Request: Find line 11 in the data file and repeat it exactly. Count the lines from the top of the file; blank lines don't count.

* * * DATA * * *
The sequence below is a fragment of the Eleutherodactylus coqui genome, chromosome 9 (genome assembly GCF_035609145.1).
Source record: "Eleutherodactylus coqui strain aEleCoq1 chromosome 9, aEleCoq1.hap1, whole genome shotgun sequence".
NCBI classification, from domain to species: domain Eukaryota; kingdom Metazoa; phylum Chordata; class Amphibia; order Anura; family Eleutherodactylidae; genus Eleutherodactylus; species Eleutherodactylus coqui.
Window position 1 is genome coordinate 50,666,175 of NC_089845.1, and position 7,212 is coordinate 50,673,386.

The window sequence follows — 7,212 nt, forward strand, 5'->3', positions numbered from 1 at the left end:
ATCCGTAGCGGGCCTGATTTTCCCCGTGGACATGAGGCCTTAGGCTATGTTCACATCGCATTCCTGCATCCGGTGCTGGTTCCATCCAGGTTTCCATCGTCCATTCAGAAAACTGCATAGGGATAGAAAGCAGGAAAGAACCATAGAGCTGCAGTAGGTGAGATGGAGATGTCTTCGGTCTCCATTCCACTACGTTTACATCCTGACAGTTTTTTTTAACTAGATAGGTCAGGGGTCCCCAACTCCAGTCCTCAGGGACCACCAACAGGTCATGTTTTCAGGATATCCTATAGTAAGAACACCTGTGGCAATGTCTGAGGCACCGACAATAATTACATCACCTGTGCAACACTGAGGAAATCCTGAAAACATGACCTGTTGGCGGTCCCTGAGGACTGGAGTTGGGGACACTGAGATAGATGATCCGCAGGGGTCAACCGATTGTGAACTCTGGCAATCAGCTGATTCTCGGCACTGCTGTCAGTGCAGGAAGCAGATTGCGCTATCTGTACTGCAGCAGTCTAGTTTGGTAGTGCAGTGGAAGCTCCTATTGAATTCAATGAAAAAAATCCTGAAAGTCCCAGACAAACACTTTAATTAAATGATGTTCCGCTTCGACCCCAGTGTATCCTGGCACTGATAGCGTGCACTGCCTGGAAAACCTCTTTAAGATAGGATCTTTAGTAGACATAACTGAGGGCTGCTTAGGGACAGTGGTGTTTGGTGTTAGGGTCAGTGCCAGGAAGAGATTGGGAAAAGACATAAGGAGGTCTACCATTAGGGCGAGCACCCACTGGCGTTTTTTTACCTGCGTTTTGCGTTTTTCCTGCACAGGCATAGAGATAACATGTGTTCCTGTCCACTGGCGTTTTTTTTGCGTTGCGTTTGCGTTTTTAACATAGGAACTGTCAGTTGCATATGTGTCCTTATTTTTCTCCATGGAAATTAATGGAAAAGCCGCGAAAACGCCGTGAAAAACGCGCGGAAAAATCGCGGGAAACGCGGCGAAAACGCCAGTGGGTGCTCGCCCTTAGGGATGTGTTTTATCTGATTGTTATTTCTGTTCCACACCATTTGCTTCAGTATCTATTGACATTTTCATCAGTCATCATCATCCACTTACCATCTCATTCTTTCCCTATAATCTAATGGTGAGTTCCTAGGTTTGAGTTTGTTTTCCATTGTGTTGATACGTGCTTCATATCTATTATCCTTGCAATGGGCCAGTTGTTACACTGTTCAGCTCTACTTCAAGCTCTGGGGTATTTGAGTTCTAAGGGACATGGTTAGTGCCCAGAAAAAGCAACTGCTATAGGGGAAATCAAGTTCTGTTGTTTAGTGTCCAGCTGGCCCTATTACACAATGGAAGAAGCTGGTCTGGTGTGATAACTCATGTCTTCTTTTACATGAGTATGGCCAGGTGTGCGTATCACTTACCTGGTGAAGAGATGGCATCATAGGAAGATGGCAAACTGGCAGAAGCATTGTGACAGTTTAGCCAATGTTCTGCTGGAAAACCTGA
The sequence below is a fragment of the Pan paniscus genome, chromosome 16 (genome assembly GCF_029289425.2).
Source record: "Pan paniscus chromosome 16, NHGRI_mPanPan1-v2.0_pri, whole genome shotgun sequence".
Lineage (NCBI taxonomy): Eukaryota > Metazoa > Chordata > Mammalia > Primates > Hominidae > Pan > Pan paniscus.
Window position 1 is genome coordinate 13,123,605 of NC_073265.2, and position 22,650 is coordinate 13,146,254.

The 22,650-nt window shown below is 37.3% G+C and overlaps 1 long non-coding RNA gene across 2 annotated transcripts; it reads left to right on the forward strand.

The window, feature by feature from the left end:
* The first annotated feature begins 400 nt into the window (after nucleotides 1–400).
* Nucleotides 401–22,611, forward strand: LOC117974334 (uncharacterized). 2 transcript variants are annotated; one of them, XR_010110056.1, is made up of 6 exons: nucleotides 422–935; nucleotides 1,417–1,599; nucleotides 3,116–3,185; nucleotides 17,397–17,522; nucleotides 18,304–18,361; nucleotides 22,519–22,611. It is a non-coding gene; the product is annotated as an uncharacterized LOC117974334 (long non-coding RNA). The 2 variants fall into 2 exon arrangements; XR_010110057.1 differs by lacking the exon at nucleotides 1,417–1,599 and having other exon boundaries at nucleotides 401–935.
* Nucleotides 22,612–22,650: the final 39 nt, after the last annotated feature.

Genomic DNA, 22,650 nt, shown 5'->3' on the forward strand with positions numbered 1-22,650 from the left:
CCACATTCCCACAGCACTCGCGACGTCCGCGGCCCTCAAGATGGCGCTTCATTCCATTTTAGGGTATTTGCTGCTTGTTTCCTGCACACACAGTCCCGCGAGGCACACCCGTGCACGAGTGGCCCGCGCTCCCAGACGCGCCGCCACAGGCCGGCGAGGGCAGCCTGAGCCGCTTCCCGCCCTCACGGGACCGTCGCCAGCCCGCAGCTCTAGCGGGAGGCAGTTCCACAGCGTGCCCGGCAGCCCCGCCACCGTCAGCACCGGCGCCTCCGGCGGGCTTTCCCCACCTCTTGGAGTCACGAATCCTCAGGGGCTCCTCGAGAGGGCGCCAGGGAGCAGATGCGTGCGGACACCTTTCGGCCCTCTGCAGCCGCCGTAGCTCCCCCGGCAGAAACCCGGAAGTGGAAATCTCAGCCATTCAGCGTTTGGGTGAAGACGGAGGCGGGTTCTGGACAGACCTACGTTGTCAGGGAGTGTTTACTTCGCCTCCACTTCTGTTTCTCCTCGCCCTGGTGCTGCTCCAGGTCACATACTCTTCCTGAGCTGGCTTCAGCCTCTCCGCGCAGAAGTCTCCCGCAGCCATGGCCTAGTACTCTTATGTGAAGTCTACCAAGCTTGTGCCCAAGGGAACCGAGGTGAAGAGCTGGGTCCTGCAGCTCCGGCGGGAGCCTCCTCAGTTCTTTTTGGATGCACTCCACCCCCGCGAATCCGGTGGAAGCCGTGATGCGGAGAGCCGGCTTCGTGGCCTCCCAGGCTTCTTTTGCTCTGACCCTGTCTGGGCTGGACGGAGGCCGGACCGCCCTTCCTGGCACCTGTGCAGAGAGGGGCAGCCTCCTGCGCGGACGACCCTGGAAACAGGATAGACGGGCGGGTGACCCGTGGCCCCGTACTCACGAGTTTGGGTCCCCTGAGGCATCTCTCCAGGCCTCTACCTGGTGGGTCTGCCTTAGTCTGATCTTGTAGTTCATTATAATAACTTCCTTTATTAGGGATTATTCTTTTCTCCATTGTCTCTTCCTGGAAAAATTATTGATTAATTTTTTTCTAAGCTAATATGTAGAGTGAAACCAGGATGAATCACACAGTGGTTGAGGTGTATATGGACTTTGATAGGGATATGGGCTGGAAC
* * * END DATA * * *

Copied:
The 22,650-nt window shown below is 37.3% G+C and overlaps 1 long non-coding RNA gene across 2 annotated transcripts; it reads left to right on the forward strand.